Vermont Joins Search for Escaped Prisoners

Escaped Prisoners
Law enforcement officers man a checkpoint outside Clinton Correctional Facility. Photo: Seth Wenig/AP/Corbis

Despite reports on Tuesday that the two murderers who broke out of a prison last weekend were “cornered” in Willsboro, New York, a town 40 miles south of Clinton Correctional Facility, there were no new sightings overnight and the men remain at large. Vermont authorities have joined the search effort, and Governor Andrew Cuomo and Governor Peter Shumlin are scheduled to hold a press conference in Dannemora on Wednesday afternoon

Law-enforcement officers are in Dannemora, where the Clinton Correctional Facility is located, to retrace steps and to see whether the convicts left any clues behind. The shift in the search, in its fifth day, is not thanks to any new information. Police officers will be searching homes in the tiny village and often empty seasonal homes nearby, and ask that residents call if they see anything strange. Most of all, officers want locals to be careful. “We don’t want them out searching the woods,” the sheriff for Clinton County told the New York Times. “But if you’re sitting on your porch, get your binoculars out and see if you see something unusual.”

Although no one has ever escaped from the maximum-security section of the prison, a century ago, inmates were more successful at absconding. One prisoner even managed to walk right out, according to the New York Times, although he was caught a year later. Prison escapes of this magnitude are rare statewide these days. From 2002 to 2012, the Los Angeles Times found, 29 inmates escaped from state prisons in New York. All were caught within three days — most within three hours.

And yes, Stephen King has noticed that everyone is making Shawshank Redemption comparisons. 

In Willsboro, residents are still wary and keeping houses locked, despite the fact that the police presence is largely gone. Everyone hopes Sweat and Matt get caught soon — and thinks that insanity caused by black flies may expedite the capture. Quentin Gillilland, son of the town supervisor in Willsboro, told The Wall Street Journal, “It’s beautiful, but it can be very unforgiving if you’re unprepared.”

More than 50 digital billboards have been posted in New York and bordering states with pictures of the convicts. 

Experts say David Sweat and Richard Matt seem like the types who would have a getaway plan, but a new report suggests that they’re being forced to improvise.

Joyce Mitchell, who worked as an instructor in the prison’s tailor shop, has been questioned as a potential accomplice, and a source familiar with the investigation tells CNN that she planned to pick them up after their escape but changed her mind. 

The source also claims that her cell phone was used to call several people connected to Matt, though it’s unclear when the calls were made and who was using the phone. On Facebook, Mitchell once posted a photo concerning National Correctional Officers Week that read, “It takes balls to work behind the walls. No guns … just pure guts.”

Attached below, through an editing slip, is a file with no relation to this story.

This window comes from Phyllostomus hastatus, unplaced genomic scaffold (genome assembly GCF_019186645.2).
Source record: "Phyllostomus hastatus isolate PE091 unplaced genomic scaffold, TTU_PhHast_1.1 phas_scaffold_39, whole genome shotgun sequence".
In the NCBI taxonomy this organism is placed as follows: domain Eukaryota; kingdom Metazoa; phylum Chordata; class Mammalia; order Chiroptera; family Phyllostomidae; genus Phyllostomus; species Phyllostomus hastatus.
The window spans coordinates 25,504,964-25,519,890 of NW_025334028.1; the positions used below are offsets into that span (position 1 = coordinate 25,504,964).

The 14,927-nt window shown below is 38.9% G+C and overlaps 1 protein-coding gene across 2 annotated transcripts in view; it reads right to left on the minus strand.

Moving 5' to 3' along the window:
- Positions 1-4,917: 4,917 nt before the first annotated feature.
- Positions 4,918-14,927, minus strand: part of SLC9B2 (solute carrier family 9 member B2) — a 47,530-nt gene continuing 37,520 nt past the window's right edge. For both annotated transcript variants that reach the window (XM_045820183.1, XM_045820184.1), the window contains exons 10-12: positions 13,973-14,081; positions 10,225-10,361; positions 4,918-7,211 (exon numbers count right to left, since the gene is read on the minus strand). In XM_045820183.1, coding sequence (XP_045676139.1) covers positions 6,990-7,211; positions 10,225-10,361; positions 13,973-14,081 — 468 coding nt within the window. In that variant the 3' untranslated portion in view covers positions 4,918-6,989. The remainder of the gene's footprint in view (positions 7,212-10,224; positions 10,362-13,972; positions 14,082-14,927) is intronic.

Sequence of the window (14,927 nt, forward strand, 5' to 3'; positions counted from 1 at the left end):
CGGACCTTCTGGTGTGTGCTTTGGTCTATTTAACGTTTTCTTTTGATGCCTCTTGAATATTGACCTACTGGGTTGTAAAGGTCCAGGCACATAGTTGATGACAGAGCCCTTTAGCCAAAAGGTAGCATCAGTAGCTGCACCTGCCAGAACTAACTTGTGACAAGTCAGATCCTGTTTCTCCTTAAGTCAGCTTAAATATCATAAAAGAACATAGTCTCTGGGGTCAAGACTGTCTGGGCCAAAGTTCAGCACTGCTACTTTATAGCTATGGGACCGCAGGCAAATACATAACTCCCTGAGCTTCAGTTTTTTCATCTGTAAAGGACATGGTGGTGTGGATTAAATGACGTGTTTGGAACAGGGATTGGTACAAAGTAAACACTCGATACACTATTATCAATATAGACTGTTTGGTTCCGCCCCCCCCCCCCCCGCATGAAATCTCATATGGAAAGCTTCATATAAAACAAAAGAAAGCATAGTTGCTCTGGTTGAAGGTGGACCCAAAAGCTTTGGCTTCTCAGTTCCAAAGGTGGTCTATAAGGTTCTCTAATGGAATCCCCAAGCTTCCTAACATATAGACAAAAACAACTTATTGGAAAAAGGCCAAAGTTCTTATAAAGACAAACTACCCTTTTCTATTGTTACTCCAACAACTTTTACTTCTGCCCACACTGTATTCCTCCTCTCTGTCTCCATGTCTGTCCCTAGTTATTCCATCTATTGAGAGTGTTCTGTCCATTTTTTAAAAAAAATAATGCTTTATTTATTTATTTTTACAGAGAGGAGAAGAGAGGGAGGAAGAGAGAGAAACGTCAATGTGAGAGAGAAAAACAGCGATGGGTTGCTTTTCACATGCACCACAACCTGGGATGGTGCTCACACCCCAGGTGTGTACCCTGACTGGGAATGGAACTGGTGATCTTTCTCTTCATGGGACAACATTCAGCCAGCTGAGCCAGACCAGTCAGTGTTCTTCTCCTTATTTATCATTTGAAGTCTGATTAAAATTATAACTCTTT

Her son, Tobey Mitchell, confirmed reports that she checked herself into the hospital on Saturday because “she was having severe chest pains.” He told NBC News that “the truth will come out” and people shouldn’t jump to conclusions about his mother’s role in the escape. “She is not the kind of person that’s going to risk her life or other people’s lives to let these guys escape from prison,” he said.

The Daily Beast spoke to Richard Matt’s former supervisor, who relayed that the inmate’s nickname was Hacksaw and that he loved drawing pictures of Oprah. They were “really, really good,” she said.

She added that inmates are usually “very respectful and know how to treat you like a woman wants to be treated.” The anonymous supervisor also had a theory for why no one heard Sweat and Matt using power tools. The Daily Beast reports that “noise from constant construction at the crumbling 150-year-old prison creates the perfect conditions for an escape.”

Pamela Sweat, the mother of one of the escaped prisoners, talked to the Binghamton Press & Sun-Bulletin about her son. She wrote David letters twice a week, but deliveries from the prison stopped coming about two months ago. She no longer keeps pictures of him in her house. “I don’t want nothing to do with him,” she said. “He has tormented me since he was 9 years old, and now he’s 34 and I feel like he’s still doing it.”

The Plattsburgh Press-Republican reported on Wednesday that a fight involving 40 inmates broke out shortly before the escape. Corrections officers used tear gas. Usually such a fight would prompt a lockdown with lots of overtime and searching through the prison, but budget cuts have made additional expenses difficult. Two towers along the prison wall were not being monitored on Saturday, owing to staffing shortages. A source told the newspaper that inmates have been ”going wild” after the escape.

Report: Prison Worker Planned to Drive Escapees